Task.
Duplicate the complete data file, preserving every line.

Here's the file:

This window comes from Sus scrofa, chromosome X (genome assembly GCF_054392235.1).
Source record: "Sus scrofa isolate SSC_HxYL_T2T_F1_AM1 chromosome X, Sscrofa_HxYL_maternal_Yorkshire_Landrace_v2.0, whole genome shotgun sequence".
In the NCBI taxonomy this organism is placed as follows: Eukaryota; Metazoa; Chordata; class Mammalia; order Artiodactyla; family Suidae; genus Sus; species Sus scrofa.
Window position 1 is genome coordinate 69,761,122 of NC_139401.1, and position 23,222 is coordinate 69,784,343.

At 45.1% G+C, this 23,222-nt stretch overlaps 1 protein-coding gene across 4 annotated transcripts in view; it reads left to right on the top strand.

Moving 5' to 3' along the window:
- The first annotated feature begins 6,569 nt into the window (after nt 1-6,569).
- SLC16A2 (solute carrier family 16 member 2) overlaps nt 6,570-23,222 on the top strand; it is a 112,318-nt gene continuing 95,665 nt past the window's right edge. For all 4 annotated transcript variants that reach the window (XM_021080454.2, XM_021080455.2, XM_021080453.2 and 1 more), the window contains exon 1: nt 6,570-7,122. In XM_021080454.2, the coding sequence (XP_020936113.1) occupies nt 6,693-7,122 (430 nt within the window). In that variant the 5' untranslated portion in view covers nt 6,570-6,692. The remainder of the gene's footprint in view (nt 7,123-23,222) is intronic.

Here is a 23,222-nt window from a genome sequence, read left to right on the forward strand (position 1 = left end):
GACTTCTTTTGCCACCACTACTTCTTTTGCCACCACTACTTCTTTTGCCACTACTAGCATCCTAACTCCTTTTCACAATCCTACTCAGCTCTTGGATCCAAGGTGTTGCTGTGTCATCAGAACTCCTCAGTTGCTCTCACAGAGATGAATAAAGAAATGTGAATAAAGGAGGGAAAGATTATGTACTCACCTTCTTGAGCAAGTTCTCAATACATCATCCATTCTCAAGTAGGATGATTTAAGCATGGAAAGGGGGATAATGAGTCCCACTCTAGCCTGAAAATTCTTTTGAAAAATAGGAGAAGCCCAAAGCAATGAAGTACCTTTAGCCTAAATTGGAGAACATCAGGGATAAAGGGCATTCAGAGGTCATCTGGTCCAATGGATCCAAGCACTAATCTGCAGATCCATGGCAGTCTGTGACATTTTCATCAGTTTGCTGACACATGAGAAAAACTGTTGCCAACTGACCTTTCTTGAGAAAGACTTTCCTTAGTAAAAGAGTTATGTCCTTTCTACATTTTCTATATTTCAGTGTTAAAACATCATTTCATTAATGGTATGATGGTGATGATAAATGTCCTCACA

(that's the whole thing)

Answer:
This window comes from Sus scrofa, chromosome X (genome assembly GCF_054392235.1).
Source record: "Sus scrofa isolate SSC_HxYL_T2T_F1_AM1 chromosome X, Sscrofa_HxYL_maternal_Yorkshire_Landrace_v2.0, whole genome shotgun sequence".
In the NCBI taxonomy this organism is placed as follows: Eukaryota; Metazoa; Chordata; class Mammalia; order Artiodactyla; family Suidae; genus Sus; species Sus scrofa.
Window position 1 is genome coordinate 69,761,122 of NC_139401.1, and position 23,222 is coordinate 69,784,343.

At 45.1% G+C, this 23,222-nt stretch overlaps 1 protein-coding gene across 4 annotated transcripts in view; it reads left to right on the top strand.

Moving 5' to 3' along the window:
- The first annotated feature begins 6,569 nt into the window (after nt 1-6,569).
- SLC16A2 (solute carrier family 16 member 2) overlaps nt 6,570-23,222 on the top strand; it is a 112,318-nt gene continuing 95,665 nt past the window's right edge. For all 4 annotated transcript variants that reach the window (XM_021080454.2, XM_021080455.2, XM_021080453.2 and 1 more), the window contains exon 1: nt 6,570-7,122. In XM_021080454.2, the coding sequence (XP_020936113.1) occupies nt 6,693-7,122 (430 nt within the window). In that variant the 5' untranslated portion in view covers nt 6,570-6,692. The remainder of the gene's footprint in view (nt 7,123-23,222) is intronic.

Here is a 23,222-nt window from a genome sequence, read left to right on the forward strand (position 1 = left end):
GACTTCTTTTGCCACCACTACTTCTTTTGCCACCACTACTTCTTTTGCCACTACTAGCATCCTAACTCCTTTTCACAATCCTACTCAGCTCTTGGATCCAAGGTGTTGCTGTGTCATCAGAACTCCTCAGTTGCTCTCACAGAGATGAATAAAGAAATGTGAATAAAGGAGGGAAAGATTATGTACTCACCTTCTTGAGCAAGTTCTCAATACATCATCCATTCTCAAGTAGGATGATTTAAGCATGGAAAGGGGGATAATGAGTCCCACTCTAGCCTGAAAATTCTTTTGAAAAATAGGAGAAGCCCAAAGCAATGAAGTACCTTTAGCCTAAATTGGAGAACATCAGGGATAAAGGGCATTCAGAGGTCATCTGGTCCAATGGATCCAAGCACTAATCTGCAGATCCATGGCAGTCTGTGACATTTTCATCAGTTTGCTGACACATGAGAAAAACTGTTGCCAACTGACCTTTCTTGAGAAAGACTTTCCTTAGTAAAAGAGTTATGTCCTTTCTACATTTTCTATATTTCAGTGTTAAAACATCATTTCATTAATGGTATGATGGTGATGATAAATGTCCTCACA